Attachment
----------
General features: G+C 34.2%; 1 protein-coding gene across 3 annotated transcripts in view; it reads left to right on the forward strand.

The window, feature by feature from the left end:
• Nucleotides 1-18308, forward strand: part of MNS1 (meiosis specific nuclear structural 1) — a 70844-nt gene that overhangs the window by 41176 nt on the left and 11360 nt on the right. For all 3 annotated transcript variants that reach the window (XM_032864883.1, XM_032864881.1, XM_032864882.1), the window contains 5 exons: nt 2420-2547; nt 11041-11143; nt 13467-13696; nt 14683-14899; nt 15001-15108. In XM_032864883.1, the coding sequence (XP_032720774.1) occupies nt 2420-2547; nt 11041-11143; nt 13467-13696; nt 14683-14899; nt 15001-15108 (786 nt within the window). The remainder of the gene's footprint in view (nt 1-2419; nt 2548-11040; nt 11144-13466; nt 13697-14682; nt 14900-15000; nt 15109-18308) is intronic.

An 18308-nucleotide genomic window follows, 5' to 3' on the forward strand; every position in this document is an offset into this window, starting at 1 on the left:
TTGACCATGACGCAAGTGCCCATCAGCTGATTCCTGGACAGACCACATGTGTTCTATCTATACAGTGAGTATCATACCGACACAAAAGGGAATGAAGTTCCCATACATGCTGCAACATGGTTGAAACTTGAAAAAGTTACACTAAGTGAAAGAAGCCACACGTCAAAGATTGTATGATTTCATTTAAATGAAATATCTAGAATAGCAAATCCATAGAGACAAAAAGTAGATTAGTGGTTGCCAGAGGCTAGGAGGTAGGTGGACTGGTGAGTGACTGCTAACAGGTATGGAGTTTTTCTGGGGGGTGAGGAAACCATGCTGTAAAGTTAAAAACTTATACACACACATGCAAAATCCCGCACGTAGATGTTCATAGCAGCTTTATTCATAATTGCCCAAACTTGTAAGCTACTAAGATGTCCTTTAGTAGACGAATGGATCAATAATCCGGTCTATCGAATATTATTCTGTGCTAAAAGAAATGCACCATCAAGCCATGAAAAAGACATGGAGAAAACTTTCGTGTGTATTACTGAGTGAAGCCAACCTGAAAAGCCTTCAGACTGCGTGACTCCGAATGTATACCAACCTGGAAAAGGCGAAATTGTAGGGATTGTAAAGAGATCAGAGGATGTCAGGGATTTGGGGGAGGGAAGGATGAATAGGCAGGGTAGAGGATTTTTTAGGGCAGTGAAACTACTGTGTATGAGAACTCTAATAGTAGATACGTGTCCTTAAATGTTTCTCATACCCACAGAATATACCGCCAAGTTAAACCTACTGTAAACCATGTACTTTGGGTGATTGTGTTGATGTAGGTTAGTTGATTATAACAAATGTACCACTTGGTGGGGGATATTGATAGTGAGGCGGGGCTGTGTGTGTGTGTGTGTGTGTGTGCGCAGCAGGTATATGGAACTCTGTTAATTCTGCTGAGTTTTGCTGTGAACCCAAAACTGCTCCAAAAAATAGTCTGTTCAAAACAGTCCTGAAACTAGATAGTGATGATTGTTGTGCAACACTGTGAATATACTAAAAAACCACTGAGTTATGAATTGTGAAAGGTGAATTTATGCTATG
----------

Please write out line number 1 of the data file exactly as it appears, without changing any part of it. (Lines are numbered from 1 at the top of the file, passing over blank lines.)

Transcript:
General features: G+C 34.2%; 1 protein-coding gene across 3 annotated transcripts in view; it reads left to right on the forward strand.